DNA databases: biology stripped bare
Net Results: Should private DNA profiles be available to third parties for crime inquiries?
DNA molecule: DNA not only provides identifying detail about a person but reveals medical and genetic data. And not just about that individual, but about close and even distant relatives. Photograph: Steven Hunt
Last week, a judge in a Sacramento, California, court read out the first of eight murder charges to suspect Joseph James DeAngelo as he sat shackled to a wheelchair.
The 72 year old is alleged to be the infamous Golden State Killer. Using DNA samples and a genealogy database, investigators tracked him down and took him into custody more than four decades after the first assaults were committed in the mid-1970s.
I remember them. At the time, my family lived in the nearby quiet university town of Davis, and these crimes terrified the region.
Fast forward to two weeks ago. I was visiting my mother in California and, trying to relocate some information on her great-great-great-grandfather, I did a search on a genealogy website and was startled to find that someone distantly related to me had uploaded his DNA profile to the site. I hadn’t realised genealogy sites now had this “feature”.
My first thought was, what were people thinking? How secure were those highly revealing profiles? What happens to them when the companies holding them are sold or close down? Are there legal protections on what may be done with them?
Hardly a week later, all these issues and far more have been highlighted by the DeAngelo case, in which a dogged investigator matched a pristine DNA sample from the killer, held for years in a freezer in Ventura county, with DNA markers taken from objects discarded by DeAngelo.
However it is the route by which they were connected that is both ingenious and alarming. In a tale worthy of detective fiction, investigators uploaded a fake profile with the Ventura DNA profile to a genealogy open database and began to painstakingly piece together family trees from a resulting distant familial match.
Eventually they focused on DeAngelo.
If he is indeed convicted, then an individual responsible for a horrific chain of violent crimes will end his days in prison.
But the method used? It uncomfortably displays the arguments on either side of a privacy versus security debate in the relatively new area of DNA identification, arguments which have not been properly considered anywhere.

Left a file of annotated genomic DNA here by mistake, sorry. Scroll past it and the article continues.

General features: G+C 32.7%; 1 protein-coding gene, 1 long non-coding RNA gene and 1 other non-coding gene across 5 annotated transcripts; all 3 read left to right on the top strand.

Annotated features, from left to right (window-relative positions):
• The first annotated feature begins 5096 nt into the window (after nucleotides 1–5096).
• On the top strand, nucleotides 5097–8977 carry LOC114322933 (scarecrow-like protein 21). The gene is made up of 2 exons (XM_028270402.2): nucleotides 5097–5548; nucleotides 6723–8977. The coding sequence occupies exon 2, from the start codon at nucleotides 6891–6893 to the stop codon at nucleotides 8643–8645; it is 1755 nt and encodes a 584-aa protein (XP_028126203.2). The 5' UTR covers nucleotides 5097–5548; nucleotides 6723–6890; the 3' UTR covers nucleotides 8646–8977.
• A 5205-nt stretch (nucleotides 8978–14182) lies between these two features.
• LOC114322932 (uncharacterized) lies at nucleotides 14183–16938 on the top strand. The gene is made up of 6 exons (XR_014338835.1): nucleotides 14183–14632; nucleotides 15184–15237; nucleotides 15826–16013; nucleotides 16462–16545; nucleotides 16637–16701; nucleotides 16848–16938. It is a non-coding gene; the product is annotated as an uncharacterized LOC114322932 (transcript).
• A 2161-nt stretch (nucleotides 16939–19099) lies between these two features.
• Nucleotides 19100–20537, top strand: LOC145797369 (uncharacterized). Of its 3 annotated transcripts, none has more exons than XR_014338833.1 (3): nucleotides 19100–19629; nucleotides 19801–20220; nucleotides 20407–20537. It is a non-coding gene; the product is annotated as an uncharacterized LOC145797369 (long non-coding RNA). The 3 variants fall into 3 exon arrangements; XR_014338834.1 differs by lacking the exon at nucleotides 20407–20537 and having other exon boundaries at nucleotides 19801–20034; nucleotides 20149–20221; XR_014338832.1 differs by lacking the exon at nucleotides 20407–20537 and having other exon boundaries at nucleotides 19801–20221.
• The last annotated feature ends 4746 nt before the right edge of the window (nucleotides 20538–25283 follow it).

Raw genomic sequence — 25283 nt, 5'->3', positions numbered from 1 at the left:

Should DNA profiles created for private purposes be available to third parties? This question may seem to have a simple answer. If Mary goes to one of the many companies that will produce a personal DNA profile, and uploads the results to a genealogy website, surely that is her choice?
Well, it’s more complicated.
DeAngelo was tracked by using the data from a DNA profile uploaded by one distantly related individual to an open genealogy database that anyone can access. No warrant was used.
Yet as the EU’s Article 29 working group of data protection authorities recognised back in a 2003 working document on biometrics (https://iti.ms/2FB69ve), DNA is a unique and unusual form of identification deserving of special legal protections.
DNA not only provides identifying detail about a person but reveals medical and genetic data. And not just about that individual, but about close and even distant relatives.
Exploiting those characteristics led investigators to DeAngelo. And society might well decide that such uses of DNA are warranted and advantageous. But we must also consider the potential for misuse and abuse, too.
I don’t believe the risk of law enforcement misappropriation is necessarily the main worry here. Instead, it is the potential of corporate or state misuse.
DeAngelo, we are told, was identified via a rare marker in his DNA, also carried by the distant relative. We tend to think of such a capability in isolation, used in this one instance towards an acceptable outcome.
Yet we are only in the infancy of data collection, mining and analysis. And DNA is extraordinarily revealing – and is only going to become more so as markers are better understood. Plus, like other biometric data, it constitutes an irrevocable link to an individual.
But unlike other biometrics, it also provides revealing links to thousands of other related individuals; even to an entire ethnic group.
Such markers may reveal a genetic predisposition towards cancer, or early onset dementia. Mining that data and linking it to family trees and thus, individuals, might interest insurance companies, or state health bodies, or – as ever – advertisers. Or? Who knows?
And the ability of a third-party potentially to reveal such information about me, about you, without us having any say, by providing their DNA profile for some personal purpose? Consider how furious so many have been on the basis of their Facebook profile data going to Cambridge Analytica via some Facebook friend deciding to do a quiz.
Facebook profile data is revealing enough. But DNA is you, fully, irrevocably, exposed. And whatever it displays about you right now, is trivial compared to what we will be able to read into it in the future.
That’s why this case isn’t just about a solitary law enforcement outcome, but about all of us doing an unintended, genetic full monty.